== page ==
|For the first time, last night at Jabula Restaurant, we saw a Thick-Tailed Bushbaby. These are huge compared to the tiny bushbabies, the “Lesser Bushbaby,” which we see each night on the little stand where we place the little cup of fruity yogurt.|
“Sighting of the Day in the Bush”
|From this site: “Thick-tailed Bushbabies have caused alarm for many visitors to the wilderness areas of Africa with their child-like screams during the night with some visitors complaining of child abuse among staff members at lodges. The Afrikaans name for bushbabies is nagapies which mean small night apes.”|
Last night’s dinner at Jabula Lodge and Restaurant couldn’t have been more fun. Sitting at the bar, Tom having his usual brandy and Sprite Zero on the rocks while I had my new favorite low alcohol red wine I’ve been enjoying lately (South Africa’s Four Cousins Skinny Red).
|The environment at Jabula Restaurant is comfortable and inviting. We usually dine outdoors on the veranda, but we had fun with owners Dawn and Leon last night. We ate sitting at the bar for the first time.|
This wine tastes great (now that I’ve acquired a taste for it), and with its low alcohol, low carb content with reduced tannins, it doesn’t cause the potential for aftereffects some of us suffer from when consuming a few glasses of red wine in an evening.
We both perused Jabula‘s expansive menu for quite a while as we sat at the bar, chatting back and forth with Dawn, Leon, and their assistant Lyn. The bar was packed when we arrived, while the locals enthusiastically watched a rugby game on the flat-screen TV, which ended, unfortunately, with South Africa losing to moans and groans in the audience.
|The bar at Jabula Restaurant where Dawn and Leon chat with their guests. It was an enjoyable evening.|
Suddenly, we heard a commotion on the veranda. Guests dining outdoors had spotted a Thick-Tailed Bushbaby on the thatched roof. We’d heard a lot about these huge bushbabies but had yet to see one in our “garden” at night. I couldn’t grab the camera quickly enough and was thrilled to get these photos in the dark of night.
Speaking of “garden,” I will stop using the word “yard” in our posts. Here in Marloth Park and South Africa, they don’t use the word “yard” or “backyard” about their lot included with their home. Also, in South Africa, they don’t call a piece of land a “lot.” It’s called a “stand.”
|Tom ordered Eisbein, a fried pork knuckle that is unbelievably delicious (I always take a few bites of this monstrous item). We brought the bone home for the warthogs. They don’t like the meat, just the bone. Tom splurged and ordered the “chips.” The food and ambiance were exceptional as always.|
Henceforth, when writing our posts and in speaking with others locally, we’ll use the local verbiage as a “garden” instead of a “yard” and of a “stand” instead of a “lot.” We try to fit in.
It’s bad enough that the locals have to speak English when around us when most native Caucasian South Africans speak the Afrikaans language. It amazes us how well they speak English as a second language, even in conjugating verbs and understanding slang and euphemisms.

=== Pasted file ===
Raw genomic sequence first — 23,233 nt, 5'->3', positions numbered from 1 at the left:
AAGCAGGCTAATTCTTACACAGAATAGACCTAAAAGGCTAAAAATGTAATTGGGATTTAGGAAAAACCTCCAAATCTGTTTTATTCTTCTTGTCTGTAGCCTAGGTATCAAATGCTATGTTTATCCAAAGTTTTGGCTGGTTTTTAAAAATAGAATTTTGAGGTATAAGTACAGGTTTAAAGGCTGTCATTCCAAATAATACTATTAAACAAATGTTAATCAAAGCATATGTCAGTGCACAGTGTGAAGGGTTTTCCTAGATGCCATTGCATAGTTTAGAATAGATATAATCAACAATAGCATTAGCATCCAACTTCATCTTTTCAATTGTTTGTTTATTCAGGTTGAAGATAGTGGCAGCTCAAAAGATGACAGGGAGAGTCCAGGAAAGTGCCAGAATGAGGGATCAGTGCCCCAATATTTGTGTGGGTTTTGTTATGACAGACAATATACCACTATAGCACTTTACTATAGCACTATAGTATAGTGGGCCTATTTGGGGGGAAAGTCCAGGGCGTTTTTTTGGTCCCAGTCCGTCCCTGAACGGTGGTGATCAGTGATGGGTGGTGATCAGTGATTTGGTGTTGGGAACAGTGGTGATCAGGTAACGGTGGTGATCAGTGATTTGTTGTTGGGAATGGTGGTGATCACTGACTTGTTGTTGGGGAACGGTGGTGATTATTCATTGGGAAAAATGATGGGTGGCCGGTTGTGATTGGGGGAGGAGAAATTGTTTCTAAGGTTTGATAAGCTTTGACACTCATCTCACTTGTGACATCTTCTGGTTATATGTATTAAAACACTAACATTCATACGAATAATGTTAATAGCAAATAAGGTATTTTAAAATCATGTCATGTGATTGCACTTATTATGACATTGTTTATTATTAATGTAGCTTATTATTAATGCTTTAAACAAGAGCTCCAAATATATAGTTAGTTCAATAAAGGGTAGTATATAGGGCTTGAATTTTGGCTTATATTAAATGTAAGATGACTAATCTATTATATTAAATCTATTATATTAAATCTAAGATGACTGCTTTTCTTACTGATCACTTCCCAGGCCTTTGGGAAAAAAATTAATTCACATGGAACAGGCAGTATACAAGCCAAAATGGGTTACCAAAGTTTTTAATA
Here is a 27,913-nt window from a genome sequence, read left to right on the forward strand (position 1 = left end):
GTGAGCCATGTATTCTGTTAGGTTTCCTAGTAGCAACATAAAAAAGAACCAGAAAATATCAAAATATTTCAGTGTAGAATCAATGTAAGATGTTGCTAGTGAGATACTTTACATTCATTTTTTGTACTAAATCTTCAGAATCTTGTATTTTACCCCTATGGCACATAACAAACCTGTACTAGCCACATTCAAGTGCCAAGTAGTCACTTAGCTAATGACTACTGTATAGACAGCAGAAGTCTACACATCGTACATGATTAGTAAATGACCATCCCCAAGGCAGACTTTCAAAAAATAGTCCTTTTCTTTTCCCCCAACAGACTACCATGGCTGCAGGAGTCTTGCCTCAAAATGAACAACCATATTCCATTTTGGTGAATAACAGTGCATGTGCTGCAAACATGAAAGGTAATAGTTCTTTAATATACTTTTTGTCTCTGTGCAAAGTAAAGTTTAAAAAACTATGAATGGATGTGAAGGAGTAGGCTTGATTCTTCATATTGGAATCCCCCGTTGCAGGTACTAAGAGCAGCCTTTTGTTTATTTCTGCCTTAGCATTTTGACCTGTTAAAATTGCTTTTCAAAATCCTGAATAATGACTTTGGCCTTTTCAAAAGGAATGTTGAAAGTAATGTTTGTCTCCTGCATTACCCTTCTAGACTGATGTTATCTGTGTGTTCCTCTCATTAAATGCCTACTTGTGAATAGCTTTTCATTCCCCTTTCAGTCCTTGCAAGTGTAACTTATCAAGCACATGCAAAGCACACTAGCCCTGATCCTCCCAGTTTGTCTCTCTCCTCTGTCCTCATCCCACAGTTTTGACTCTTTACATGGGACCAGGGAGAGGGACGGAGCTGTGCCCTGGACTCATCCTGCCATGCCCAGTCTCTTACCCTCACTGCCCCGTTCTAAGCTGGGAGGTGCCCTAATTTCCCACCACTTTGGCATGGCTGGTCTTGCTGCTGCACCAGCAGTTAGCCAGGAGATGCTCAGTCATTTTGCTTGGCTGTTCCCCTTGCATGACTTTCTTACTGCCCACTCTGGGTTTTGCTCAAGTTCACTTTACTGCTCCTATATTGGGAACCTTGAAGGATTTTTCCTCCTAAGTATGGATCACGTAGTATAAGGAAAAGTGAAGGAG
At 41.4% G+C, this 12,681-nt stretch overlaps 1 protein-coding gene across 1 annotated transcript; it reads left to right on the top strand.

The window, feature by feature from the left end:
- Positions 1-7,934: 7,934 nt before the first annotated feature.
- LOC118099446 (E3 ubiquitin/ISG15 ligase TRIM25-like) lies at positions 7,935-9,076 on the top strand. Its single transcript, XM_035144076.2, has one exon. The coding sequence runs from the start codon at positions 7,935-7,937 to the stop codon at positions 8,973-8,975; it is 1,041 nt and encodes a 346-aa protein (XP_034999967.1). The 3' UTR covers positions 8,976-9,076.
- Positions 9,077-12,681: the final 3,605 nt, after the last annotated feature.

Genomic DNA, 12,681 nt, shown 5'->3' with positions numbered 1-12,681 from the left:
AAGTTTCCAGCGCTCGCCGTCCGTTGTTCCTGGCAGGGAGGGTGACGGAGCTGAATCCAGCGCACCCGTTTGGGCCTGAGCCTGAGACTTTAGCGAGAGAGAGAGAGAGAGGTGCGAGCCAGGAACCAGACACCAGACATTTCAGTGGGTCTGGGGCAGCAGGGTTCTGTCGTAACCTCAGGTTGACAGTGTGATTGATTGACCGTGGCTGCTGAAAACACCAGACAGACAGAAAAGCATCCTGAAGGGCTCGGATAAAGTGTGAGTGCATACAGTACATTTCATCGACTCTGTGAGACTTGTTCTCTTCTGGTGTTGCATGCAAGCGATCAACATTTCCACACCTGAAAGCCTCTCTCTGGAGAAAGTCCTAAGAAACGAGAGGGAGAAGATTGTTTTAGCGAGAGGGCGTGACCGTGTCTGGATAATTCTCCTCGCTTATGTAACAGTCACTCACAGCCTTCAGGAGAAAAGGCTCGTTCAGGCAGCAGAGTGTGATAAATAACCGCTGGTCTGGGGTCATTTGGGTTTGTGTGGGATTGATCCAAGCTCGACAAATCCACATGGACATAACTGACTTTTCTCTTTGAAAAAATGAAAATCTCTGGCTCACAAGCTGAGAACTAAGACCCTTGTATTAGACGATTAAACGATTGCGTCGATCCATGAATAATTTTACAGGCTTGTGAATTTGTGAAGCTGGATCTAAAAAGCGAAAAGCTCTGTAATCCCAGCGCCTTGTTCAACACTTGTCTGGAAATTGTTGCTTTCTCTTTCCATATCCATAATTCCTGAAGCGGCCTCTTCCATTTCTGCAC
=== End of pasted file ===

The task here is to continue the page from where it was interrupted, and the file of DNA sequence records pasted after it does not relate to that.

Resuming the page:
|But then, he splurged further and ordered a giant plate of fried onion rings. I didn’t complain. He eats healthy meals when I cook and splurges when we dine out.|
As a result, we need to make every effort to blend in, not only in our behavior and interests but also in our acceptance of words they’ve incorporated in their use of the English language.
When we return to the US for a visit in nine and a half months, we can re-do our language to fit into the expectations of conversing in our native language. There are always adjustments such as these when we live in a country for several months.
|My grilled chicken breast, steamed spinach, and carrots.|
And such was the case last night at Jabula. The bar, filled with locals, chatting to other locals in their Afrikaans language, never made us feel “left out” of the conversation. On a dime, any one of them would quickly revert to speaking English for our benefit.
But, this is how it is here in Marloth Park, friendly, open, and easy to make friends with. I should qualify this and state that not all locals in Marloth Park are from South Africa. Many homeowners here in the park are from many other parts of the world, including the UK, Germany, the Netherlands, and other parts of Europe.
|Tom gave me his salad which we ordered without the feta cheese when I no longer eat dairy products.|
The only Americans we’ve met in Marloth are friends Kathy and Don. Kathy grew up in California like me, and Don was born and raised in Kenya. They have homes in other parts of the world, including Hawaii and South Africa, spending part of the year here. Other than the two of them, we’ve yet to meet anyone here from the US.
Today is another perfect weather day, sunny, comfortably warm. After we upload the post, we’ll head out to see what we can find, again, hoping to spot the lioness. It will undoubtedly be a good day.
May you have a good day as well.
Photo from one year ago today, June 24, 2017:
|Last year on this date, Tom and son TJ hung out together at the Minnesota State Fairgrounds, where TJ had his 1954 Buick Special on display next to his canopy set-up at the “Back to the 50’s” annual event. For more photos, please click here.|